What do millennials want? It’s a question that has been asked quite a bit, especially as it relates to real estate. Home insurance resource Clovered has provided a more detailed look at the wants of this buyer, which can be useful for home sellers who want a few key staging tips for this market, not to mention home builders looking to attract a millennial target.
“Millennials tend to have higher expectations than older homeowners did about their ideal starter home, according to a new survey by Clovered,” said REALTOR Magazine.
If you look at the buying trends of millennials, it’s clear that while they may be waiting longer to purchase their first home, their expectations of what that house should include certainly aren’t lagging. “Compared to their parents and grandparents at their age, fewer millennials are homeowners, but millions of younger people have invested in their own property—and they might not be the starter houses you’d expect,” said Clovered. “Despite living with their parents longer than any generation before them, putting off marriage for an increased time span, and sometimes struggling to find their dream jobs, millennials are going from perennial renters to owners of what might be their forever homes.”
The company surveyed more than 1,000 millennial first-time buyers for insight into which features and amenities were highest on their list. Here are a few of the key points:
Does size matter? It does in pretty much every demographic, but millennials are the most sensitive when it comes to the amount of square footage they want in their home. Baby boomers’ ideal size home, according to the survey, is 2,949 square feet, Generation X prefers homes at 3,311 square feet, and millennials want the most space at 3,320 square feet.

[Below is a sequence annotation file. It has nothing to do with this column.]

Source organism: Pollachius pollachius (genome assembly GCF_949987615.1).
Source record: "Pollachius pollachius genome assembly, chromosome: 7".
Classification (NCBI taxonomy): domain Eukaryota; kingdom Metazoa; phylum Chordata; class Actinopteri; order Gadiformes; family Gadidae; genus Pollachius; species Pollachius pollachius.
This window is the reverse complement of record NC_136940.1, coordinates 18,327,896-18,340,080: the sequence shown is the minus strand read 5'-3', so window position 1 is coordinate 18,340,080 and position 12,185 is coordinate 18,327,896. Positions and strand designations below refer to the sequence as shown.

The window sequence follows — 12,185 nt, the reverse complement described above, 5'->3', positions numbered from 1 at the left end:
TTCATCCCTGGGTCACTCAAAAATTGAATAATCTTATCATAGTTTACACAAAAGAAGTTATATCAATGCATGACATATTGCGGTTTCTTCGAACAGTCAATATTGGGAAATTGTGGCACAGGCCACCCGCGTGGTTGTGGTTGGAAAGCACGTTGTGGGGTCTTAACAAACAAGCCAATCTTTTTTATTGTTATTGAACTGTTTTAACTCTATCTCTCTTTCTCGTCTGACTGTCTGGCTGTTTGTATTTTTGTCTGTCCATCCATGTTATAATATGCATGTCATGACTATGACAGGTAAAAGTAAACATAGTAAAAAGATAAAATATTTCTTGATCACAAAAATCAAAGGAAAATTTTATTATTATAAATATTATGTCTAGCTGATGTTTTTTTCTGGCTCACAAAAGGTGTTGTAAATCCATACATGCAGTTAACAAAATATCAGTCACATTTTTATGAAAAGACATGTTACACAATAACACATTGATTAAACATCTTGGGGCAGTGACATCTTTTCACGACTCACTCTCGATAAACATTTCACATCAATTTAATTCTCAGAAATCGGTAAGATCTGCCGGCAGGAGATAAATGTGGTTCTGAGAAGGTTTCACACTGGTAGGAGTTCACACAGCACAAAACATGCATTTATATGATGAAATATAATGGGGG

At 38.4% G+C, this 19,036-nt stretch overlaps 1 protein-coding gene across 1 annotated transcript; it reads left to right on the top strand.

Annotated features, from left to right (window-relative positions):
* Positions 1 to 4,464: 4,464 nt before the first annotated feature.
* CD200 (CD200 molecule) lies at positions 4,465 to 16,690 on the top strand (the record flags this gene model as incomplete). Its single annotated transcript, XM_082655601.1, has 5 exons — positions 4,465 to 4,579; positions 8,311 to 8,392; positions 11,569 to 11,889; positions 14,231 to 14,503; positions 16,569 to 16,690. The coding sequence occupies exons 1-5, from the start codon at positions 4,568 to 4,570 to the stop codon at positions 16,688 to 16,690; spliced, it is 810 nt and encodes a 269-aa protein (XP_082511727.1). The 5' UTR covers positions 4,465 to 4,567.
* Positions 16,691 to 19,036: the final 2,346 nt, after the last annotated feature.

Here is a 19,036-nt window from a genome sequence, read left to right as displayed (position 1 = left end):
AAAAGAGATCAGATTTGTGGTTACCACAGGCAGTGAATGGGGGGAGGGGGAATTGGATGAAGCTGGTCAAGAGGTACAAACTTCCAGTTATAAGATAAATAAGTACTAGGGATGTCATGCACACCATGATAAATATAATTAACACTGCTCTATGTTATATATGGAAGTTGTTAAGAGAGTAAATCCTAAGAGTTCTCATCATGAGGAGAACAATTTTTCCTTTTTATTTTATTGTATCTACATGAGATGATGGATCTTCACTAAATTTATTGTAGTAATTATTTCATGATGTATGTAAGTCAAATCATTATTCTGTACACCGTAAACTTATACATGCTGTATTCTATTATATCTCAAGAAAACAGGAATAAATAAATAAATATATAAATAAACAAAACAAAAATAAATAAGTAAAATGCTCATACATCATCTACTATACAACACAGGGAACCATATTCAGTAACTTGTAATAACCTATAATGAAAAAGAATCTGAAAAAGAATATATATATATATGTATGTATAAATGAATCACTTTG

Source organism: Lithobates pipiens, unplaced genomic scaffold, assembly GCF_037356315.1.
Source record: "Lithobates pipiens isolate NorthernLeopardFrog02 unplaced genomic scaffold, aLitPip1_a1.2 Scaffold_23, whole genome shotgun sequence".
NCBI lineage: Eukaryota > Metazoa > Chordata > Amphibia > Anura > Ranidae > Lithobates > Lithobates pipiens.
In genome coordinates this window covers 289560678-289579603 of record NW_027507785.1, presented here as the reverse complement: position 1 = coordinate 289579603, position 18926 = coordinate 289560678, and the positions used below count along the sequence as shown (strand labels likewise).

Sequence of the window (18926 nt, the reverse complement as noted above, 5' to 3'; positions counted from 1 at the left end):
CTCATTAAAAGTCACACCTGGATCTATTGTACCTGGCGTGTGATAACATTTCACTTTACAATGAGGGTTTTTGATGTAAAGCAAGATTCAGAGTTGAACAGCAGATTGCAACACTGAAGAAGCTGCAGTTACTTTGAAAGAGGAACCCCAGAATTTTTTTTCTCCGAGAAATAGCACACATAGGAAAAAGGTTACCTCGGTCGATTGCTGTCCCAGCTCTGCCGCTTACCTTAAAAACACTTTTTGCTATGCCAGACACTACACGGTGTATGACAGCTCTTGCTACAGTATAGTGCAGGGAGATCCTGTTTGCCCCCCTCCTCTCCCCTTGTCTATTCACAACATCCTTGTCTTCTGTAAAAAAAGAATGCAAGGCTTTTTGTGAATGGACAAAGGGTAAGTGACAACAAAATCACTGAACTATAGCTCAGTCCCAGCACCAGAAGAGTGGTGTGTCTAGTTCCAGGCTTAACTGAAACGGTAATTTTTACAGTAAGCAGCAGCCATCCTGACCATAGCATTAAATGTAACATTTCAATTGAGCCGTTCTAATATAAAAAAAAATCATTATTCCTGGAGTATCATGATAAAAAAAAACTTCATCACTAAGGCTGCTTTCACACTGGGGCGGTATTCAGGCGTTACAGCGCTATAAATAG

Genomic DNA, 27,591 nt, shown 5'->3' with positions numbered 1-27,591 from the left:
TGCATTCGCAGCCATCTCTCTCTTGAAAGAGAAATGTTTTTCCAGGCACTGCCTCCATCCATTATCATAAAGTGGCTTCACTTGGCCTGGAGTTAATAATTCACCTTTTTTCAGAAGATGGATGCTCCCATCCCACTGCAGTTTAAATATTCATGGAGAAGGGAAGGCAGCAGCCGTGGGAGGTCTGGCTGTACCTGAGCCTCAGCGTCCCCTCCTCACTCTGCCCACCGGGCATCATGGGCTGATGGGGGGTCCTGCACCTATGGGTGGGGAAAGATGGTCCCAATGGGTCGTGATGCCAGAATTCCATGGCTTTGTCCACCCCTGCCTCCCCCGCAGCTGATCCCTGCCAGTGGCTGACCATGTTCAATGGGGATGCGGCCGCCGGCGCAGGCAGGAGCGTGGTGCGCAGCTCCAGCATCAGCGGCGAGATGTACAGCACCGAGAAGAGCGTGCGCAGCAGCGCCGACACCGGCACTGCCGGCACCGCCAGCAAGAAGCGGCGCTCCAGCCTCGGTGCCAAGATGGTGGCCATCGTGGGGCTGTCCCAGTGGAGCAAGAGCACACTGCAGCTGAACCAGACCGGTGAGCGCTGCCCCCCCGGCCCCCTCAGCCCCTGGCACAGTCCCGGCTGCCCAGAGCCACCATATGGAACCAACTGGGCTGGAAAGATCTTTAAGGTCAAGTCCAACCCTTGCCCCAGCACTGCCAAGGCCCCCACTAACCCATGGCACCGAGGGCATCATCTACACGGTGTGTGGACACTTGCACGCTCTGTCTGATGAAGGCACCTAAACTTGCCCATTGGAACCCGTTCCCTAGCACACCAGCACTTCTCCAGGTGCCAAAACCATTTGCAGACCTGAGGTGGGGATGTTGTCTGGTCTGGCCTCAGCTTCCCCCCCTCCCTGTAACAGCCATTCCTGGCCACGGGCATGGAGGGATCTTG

Number of bedrooms
Millennials prefer 4.2 bedrooms, per the study, to boomers’ 3.7 and Gen X’s 4.1. While you’re probably not looking to add a fourth bedroom just for the purpose of selling your home, this information may help you stage it intelligently. Clearing out that bedroom you’ve been using as a home gym or storage space and turning it back into a bedroom might be a good idea.
The top factors noted by survey participants had several things sellers can’t do much about in terms of making their home more saleable—things like affordability of the area, local crime rates, short commute to work, and climate. Sellers can, however, do something about making their home move-in ready—another important factor for millennials.
“It’s hard to deny the emotional aspect of buying a home,” Clovered said. “When you’re touring potential listings and trying to decide where you want to raise your family or put down roots, you’re fantasizing about what life in that home could be like. Instead of thinking about where the house is located or how much you’ll have to pay in property taxes, it’s the tangible features of a home that really help sell it for most people.”